Making New Year resolutions work; no really, they can

    (LiliGraphie / BigStock)

    (LiliGraphie / BigStock)

    We start 2017 with good intentions. We make resolutions and then wonder what went wrong by February.

    Researchers at the University of Scranton found 8% of those resolutions are actually successful. But what about the rest?  They are too big and will fail.

    Paul Nolan, a music therapist from Drexel University, believes you run into trouble when planning big resolutions, like de-clutter a messy home.

    “If they can be put into bite size pieces, those are the ones that can be most effective for people and have more long lasting results,” he said.

    Nolan thinks a better goal would be to downsize a music collection, or something else more manageable.

    But there’s a reason we do things like wanting to lose weight or live life to the fullest. It is a psychological process called wish fulfillment. Nolan said shame and guilt are factors that play into this as well.

    ” We may even unconsciously want to please a deceased parent. (Something like) My dad would like me better if I wasn’t so fat,” he added.

    Kim Dove, a Licensed Clinical Social Worker who runs the men’s trauma program at Princeton House in Moorestown, says increasingly there’s societal pressure to set resolutions.  She adds we want to be a better version of ourselves.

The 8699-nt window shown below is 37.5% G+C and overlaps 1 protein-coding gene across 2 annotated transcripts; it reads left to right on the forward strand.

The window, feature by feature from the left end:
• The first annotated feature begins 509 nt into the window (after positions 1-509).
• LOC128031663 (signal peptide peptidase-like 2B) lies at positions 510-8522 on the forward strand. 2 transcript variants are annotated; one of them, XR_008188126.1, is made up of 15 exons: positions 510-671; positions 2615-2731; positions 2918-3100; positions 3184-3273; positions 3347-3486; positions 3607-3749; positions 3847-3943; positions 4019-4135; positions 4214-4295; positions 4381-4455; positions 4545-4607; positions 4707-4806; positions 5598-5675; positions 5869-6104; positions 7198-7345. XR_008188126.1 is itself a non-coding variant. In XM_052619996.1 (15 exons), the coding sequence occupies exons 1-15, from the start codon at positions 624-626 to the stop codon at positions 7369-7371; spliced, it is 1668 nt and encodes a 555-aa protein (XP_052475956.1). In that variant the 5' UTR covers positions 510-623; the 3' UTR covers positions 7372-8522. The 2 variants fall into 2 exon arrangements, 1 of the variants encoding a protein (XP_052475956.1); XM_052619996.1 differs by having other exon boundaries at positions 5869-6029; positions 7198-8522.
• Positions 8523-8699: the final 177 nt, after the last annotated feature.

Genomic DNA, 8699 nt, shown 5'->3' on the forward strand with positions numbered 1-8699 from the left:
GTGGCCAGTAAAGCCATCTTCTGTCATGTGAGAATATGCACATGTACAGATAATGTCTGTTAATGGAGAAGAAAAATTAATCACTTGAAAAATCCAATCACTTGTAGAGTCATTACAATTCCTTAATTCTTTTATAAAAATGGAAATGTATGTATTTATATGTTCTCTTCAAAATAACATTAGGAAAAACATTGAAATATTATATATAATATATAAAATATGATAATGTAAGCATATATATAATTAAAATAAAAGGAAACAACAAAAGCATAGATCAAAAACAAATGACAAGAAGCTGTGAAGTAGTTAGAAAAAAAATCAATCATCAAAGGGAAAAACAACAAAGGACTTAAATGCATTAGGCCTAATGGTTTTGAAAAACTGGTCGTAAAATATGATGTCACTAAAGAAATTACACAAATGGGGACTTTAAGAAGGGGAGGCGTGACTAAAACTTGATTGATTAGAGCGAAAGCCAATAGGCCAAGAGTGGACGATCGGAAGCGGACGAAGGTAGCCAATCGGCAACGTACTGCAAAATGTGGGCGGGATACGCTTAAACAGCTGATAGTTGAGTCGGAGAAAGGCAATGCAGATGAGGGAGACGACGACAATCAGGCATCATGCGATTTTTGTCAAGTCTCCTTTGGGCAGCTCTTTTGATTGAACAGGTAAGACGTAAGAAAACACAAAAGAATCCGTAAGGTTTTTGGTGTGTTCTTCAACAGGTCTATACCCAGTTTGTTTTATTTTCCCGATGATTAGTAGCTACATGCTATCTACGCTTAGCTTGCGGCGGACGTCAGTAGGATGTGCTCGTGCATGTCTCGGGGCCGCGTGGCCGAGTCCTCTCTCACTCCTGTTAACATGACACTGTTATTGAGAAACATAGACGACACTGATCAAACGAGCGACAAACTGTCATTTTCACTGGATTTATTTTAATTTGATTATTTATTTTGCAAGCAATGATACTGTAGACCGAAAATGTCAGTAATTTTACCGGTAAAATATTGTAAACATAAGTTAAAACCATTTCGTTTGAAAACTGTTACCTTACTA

Dove said there is a a better way to effective goal-setting, tell other people about it. “When you tell other people, not only are you inviting other people into your journey, but you’re also held accountable in a way,” she said. 

    Since humans are creatures of habit, Dove says change is difficult and takes time, which isn’t an easy sell in a culture that values quick fixes and instant gratification. But breaking down goals into manageable pieces, and looking at what obstacles are in the way, can be effective strategies.

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